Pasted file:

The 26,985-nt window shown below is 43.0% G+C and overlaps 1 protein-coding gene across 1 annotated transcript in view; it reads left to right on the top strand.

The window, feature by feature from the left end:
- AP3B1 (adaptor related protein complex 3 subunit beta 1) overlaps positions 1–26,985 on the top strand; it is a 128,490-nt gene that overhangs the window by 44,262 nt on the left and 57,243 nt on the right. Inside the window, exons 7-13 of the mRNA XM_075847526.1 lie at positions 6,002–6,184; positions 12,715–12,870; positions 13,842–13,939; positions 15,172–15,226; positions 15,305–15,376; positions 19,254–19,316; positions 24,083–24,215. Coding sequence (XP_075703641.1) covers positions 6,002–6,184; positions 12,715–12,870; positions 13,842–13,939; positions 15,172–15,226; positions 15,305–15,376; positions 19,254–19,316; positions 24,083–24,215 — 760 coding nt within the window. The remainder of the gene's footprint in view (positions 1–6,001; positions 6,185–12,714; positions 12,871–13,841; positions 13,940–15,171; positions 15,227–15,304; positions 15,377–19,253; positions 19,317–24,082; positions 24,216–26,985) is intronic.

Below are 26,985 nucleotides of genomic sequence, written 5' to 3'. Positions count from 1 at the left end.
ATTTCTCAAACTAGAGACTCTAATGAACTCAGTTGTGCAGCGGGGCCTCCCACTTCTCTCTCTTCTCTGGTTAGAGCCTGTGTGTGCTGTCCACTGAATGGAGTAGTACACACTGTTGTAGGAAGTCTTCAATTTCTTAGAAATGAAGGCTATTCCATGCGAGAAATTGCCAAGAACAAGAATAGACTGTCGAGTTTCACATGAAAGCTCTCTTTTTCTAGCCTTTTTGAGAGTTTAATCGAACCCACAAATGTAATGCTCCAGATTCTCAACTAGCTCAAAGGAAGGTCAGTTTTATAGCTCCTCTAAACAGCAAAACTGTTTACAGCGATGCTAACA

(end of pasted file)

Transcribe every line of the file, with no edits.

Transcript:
The 26,985-nt window shown below is 43.0% G+C and overlaps 1 protein-coding gene across 1 annotated transcript in view; it reads left to right on the top strand.

The window, feature by feature from the left end:
- AP3B1 (adaptor related protein complex 3 subunit beta 1) overlaps positions 1–26,985 on the top strand; it is a 128,490-nt gene that overhangs the window by 44,262 nt on the left and 57,243 nt on the right. Inside the window, exons 7-13 of the mRNA XM_075847526.1 lie at positions 6,002–6,184; positions 12,715–12,870; positions 13,842–13,939; positions 15,172–15,226; positions 15,305–15,376; positions 19,254–19,316; positions 24,083–24,215. Coding sequence (XP_075703641.1) covers positions 6,002–6,184; positions 12,715–12,870; positions 13,842–13,939; positions 15,172–15,226; positions 15,305–15,376; positions 19,254–19,316; positions 24,083–24,215 — 760 coding nt within the window. The remainder of the gene's footprint in view (positions 1–6,001; positions 6,185–12,714; positions 12,871–13,841; positions 13,940–15,171; positions 15,227–15,304; positions 15,377–19,253; positions 19,317–24,082; positions 24,216–26,985) is intronic.

Below are 26,985 nucleotides of genomic sequence, written 5' to 3'. Positions count from 1 at the left end.
ATTTCTCAAACTAGAGACTCTAATGAACTCAGTTGTGCAGCGGGGCCTCCCACTTCTCTCTCTTCTCTGGTTAGAGCCTGTGTGTGCTGTCCACTGAATGGAGTAGTACACACTGTTGTAGGAAGTCTTCAATTTCTTAGAAATGAAGGCTATTCCATGCGAGAAATTGCCAAGAACAAGAATAGACTGTCGAGTTTCACATGAAAGCTCTCTTTTTCTAGCCTTTTTGAGAGTTTAATCGAACCCACAAATGTAATGCTCCAGATTCTCAACTAGCTCAAAGGAAGGTCAGTTTTATAGCTCCTCTAAACAGCAAAACTGTTTACAGCGATGCTAACA